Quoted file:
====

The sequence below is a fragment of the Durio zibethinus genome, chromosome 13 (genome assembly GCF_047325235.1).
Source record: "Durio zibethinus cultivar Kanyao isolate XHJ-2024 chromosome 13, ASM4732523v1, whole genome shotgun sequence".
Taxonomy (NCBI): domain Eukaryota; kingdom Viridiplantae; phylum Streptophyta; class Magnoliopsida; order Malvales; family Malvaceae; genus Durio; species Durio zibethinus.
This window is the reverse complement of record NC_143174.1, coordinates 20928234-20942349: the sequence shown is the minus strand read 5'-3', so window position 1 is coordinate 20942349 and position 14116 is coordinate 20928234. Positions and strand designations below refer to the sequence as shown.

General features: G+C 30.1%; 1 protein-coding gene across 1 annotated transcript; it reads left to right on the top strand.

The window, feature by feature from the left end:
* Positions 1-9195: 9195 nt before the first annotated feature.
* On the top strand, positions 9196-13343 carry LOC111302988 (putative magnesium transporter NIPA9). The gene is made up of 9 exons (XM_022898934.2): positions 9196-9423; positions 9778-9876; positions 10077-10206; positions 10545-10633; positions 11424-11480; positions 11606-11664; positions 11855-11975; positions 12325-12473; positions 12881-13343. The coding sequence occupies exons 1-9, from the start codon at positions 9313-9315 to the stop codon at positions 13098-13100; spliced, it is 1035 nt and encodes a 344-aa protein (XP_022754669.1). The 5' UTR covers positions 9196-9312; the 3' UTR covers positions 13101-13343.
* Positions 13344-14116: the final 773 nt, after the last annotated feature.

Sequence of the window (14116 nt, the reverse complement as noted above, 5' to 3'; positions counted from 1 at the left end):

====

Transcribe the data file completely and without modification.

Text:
The sequence below is a fragment of the Durio zibethinus genome, chromosome 13 (genome assembly GCF_047325235.1).
Source record: "Durio zibethinus cultivar Kanyao isolate XHJ-2024 chromosome 13, ASM4732523v1, whole genome shotgun sequence".
Taxonomy (NCBI): domain Eukaryota; kingdom Viridiplantae; phylum Streptophyta; class Magnoliopsida; order Malvales; family Malvaceae; genus Durio; species Durio zibethinus.
This window is the reverse complement of record NC_143174.1, coordinates 20928234-20942349: the sequence shown is the minus strand read 5'-3', so window position 1 is coordinate 20942349 and position 14116 is coordinate 20928234. Positions and strand designations below refer to the sequence as shown.

General features: G+C 30.1%; 1 protein-coding gene across 1 annotated transcript; it reads left to right on the top strand.

The window, feature by feature from the left end:
* Positions 1-9195: 9195 nt before the first annotated feature.
* On the top strand, positions 9196-13343 carry LOC111302988 (putative magnesium transporter NIPA9). The gene is made up of 9 exons (XM_022898934.2): positions 9196-9423; positions 9778-9876; positions 10077-10206; positions 10545-10633; positions 11424-11480; positions 11606-11664; positions 11855-11975; positions 12325-12473; positions 12881-13343. The coding sequence occupies exons 1-9, from the start codon at positions 9313-9315 to the stop codon at positions 13098-13100; spliced, it is 1035 nt and encodes a 344-aa protein (XP_022754669.1). The 5' UTR covers positions 9196-9312; the 3' UTR covers positions 13101-13343.
* Positions 13344-14116: the final 773 nt, after the last annotated feature.

Sequence of the window (14116 nt, the reverse complement as noted above, 5' to 3'; positions counted from 1 at the left end):